The Mets remain undefeated and in first place in the NL East. They have Thursday night off, then travel to Atlanta to begin a three-game weekend series against the Braves. Friday night’s game begins at 7:35 PM and pits Oliver Perez vs. Mark Redman.


Mets Chemistry and Continuity

It seems like all the pundits are trying to look smart by picking the Phillies or the Braves to win the NL East, based on the changes those teams made to “improve” their respective squads. The prognosticators point to the additions of Mike Gonzalez and Rafael Soriano to the Braves’ bullpen as indicative of why the Braves will win more games in 2007, and praise the Phils for adding Freddy Garcia to their starting rotation. Furthermore, they point to Omar Minaya’s “disappointing” offseason as evidence that the Mets will take a step backward.

Let the predictors outsmart themselves … they seem to have discounted an incredibly valuable aspect of the 2007 Mets: continuity.

While it’s true that Omar was unable to land Daisuke Matsuzaka, Kei Igawa, Barry Zito, Jeff Suppan, or any other starting pitcher this past winter, it didn’t necessarily make the offseason a failure. One positive that came out of the winter was that the 2006 NL East Champion roster returned mostly intact — the only players lost were Cliff Floyd, Chris Woodward, Michael Tucker, Chad Bradford, and Darren Oliver. In other words, the roster retained everyone except one guy who played half a season, two bench players and two bullpen guys. The Opening Day lineup was nearly identical to the one that breezed through the NLDS and nearly won the NLCS. How many other teams can claim that kind of continuity?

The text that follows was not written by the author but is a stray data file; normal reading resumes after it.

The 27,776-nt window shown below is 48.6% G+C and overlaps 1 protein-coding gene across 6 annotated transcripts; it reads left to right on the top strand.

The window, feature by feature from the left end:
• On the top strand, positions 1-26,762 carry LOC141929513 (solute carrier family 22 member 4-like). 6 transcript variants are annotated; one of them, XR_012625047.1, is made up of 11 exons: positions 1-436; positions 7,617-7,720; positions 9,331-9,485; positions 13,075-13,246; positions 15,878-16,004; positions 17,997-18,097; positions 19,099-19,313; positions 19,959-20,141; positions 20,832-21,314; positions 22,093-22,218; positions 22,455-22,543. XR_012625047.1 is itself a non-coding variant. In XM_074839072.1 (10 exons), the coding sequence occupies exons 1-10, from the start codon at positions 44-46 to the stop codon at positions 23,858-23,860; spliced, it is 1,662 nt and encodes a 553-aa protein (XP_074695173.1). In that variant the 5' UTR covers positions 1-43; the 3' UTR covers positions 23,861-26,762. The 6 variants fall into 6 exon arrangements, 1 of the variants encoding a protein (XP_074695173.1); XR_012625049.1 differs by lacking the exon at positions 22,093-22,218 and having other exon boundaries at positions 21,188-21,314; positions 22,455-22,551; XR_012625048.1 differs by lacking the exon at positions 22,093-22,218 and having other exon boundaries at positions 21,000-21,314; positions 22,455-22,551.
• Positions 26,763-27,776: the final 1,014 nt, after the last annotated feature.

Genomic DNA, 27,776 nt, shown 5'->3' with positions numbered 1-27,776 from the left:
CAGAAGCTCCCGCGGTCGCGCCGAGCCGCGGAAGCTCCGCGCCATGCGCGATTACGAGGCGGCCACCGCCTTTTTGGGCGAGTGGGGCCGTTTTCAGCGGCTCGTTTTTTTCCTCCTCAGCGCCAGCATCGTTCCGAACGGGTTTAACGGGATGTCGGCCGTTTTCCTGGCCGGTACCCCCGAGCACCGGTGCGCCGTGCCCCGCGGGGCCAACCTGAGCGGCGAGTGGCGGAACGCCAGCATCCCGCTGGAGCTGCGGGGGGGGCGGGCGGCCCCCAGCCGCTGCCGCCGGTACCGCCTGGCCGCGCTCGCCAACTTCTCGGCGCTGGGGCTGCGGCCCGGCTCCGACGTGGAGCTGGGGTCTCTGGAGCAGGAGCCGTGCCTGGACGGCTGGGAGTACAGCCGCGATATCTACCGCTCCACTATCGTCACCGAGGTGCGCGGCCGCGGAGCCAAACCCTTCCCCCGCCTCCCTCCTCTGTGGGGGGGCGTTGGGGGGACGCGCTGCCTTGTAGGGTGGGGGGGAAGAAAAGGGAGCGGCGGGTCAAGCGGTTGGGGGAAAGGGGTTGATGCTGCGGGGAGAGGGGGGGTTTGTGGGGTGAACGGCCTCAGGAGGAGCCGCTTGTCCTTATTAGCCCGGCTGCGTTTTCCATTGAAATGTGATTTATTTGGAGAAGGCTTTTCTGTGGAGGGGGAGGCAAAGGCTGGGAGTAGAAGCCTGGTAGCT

Part of the reason there weren’t significant changes to the roster was simple — change wasn’t needed! The Mets were that good. Why mess with success? If it ain’t broke, don’t fix it, right?

There’s something to be said for retention — and change is not always better. In all sports, championship teams tend to be the ones that keep a core of players who practice winning habits. Turnover tends to be low, and the core players instill the team’s winning values into the few newcomers. Look at any team that was successful over a period of 3-5 or ten years and you will notice consistency in the roster. For example, the Montreal Canadiens of the 1960s and 70s, the Dallas Cowboys of the 1990s, the Yankees of the 1990s — all these teams had very little turnover from one year to the next, and as a result cultivated a winning culture.